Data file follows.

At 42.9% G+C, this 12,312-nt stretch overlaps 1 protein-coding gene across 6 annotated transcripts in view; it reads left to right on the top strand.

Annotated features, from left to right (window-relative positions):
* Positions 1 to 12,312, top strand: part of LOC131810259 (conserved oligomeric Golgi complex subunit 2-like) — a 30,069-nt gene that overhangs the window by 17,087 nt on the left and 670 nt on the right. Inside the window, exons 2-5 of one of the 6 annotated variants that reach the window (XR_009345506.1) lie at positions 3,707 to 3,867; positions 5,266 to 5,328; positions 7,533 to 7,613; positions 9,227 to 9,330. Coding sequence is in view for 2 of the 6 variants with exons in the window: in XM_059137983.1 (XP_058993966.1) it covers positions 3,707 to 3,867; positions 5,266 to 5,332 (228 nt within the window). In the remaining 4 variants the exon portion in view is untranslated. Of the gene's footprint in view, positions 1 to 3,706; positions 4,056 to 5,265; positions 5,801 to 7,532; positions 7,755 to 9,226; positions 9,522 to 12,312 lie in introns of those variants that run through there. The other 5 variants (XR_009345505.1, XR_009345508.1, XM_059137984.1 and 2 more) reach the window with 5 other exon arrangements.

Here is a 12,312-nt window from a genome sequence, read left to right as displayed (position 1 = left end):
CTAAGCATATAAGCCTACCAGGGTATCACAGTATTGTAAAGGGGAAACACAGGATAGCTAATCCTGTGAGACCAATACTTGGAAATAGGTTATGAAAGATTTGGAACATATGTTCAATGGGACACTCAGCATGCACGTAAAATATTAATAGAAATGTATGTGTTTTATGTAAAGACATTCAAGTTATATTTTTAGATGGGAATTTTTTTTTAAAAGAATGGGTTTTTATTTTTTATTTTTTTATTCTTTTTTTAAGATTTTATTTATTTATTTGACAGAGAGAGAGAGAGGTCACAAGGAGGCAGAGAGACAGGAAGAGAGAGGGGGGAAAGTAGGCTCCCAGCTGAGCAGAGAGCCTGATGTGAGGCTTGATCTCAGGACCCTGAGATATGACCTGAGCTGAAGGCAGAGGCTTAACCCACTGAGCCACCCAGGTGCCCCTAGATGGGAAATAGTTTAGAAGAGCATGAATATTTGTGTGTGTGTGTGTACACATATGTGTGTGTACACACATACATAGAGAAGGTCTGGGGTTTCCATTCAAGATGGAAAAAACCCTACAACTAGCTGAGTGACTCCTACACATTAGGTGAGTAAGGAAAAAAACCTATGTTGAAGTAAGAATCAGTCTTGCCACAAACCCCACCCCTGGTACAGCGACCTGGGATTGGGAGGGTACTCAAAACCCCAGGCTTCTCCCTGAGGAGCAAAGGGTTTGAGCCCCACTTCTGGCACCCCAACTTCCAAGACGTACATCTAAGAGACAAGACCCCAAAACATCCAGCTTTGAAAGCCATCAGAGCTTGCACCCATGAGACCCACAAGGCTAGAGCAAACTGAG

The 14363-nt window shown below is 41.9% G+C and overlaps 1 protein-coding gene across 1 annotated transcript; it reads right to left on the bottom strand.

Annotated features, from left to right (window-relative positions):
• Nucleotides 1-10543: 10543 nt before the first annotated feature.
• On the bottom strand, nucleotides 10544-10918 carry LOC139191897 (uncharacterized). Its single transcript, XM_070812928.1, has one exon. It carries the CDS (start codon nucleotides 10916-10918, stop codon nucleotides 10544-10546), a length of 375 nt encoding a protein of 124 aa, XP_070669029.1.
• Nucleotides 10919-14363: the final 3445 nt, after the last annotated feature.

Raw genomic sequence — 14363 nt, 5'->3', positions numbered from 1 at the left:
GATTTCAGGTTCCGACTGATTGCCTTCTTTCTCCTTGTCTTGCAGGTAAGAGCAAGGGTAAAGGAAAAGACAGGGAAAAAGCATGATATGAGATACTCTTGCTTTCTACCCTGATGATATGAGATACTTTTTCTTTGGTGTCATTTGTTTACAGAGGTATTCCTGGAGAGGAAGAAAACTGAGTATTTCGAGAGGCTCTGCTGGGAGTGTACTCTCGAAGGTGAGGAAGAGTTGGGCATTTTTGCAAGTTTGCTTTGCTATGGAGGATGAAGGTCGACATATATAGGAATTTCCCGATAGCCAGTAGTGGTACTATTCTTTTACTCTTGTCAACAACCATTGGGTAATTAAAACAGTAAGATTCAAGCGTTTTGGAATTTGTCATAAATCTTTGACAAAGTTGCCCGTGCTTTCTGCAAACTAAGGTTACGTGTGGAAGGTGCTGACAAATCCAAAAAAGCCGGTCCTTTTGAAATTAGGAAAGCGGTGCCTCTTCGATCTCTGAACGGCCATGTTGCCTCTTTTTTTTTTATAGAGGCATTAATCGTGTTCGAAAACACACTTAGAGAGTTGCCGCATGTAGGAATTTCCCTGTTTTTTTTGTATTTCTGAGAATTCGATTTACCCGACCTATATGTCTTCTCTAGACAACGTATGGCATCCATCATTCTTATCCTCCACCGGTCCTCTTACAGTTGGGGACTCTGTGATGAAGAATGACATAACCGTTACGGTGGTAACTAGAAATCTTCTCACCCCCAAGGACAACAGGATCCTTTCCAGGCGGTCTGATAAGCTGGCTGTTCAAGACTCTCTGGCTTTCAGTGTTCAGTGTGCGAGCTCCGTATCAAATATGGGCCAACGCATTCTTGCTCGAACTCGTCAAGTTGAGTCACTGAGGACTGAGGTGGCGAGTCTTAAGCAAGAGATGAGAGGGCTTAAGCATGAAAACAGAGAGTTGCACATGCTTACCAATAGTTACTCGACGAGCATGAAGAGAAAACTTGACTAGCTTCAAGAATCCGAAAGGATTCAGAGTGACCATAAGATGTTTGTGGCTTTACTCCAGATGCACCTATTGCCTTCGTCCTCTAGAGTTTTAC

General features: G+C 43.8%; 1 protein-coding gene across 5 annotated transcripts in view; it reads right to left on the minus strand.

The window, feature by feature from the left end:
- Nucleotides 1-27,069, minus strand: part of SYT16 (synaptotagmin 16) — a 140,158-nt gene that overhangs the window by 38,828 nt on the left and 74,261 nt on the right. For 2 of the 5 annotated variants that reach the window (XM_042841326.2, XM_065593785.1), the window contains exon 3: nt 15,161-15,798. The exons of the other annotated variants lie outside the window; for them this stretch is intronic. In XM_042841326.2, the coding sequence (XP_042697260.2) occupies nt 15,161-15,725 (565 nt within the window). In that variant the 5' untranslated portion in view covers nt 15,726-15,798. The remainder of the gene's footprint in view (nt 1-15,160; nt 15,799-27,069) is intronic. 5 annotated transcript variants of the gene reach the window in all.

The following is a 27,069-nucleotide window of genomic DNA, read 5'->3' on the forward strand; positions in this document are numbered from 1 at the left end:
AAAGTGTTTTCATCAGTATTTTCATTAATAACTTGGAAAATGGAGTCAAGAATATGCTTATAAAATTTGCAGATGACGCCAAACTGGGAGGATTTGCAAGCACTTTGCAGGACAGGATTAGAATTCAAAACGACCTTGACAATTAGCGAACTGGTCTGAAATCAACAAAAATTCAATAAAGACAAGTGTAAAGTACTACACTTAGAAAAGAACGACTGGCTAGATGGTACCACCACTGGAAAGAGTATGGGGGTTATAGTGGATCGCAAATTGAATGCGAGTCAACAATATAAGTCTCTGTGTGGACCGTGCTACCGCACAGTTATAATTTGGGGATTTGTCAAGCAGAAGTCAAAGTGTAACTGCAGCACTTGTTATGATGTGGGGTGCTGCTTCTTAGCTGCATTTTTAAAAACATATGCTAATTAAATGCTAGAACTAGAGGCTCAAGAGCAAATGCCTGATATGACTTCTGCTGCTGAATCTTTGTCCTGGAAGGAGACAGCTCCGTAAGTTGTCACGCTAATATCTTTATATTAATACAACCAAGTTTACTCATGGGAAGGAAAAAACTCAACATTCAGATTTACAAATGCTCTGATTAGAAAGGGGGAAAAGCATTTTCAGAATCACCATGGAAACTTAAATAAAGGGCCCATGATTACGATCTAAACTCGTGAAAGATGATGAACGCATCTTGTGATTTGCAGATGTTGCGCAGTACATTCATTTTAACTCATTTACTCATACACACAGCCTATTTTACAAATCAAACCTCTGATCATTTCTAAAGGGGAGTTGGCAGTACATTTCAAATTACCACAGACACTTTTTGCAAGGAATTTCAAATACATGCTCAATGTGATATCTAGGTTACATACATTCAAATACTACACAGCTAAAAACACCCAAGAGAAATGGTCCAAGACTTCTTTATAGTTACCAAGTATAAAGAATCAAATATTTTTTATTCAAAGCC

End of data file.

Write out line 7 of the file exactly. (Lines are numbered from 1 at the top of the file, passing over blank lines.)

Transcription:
Annotated features, from left to right (window-relative positions):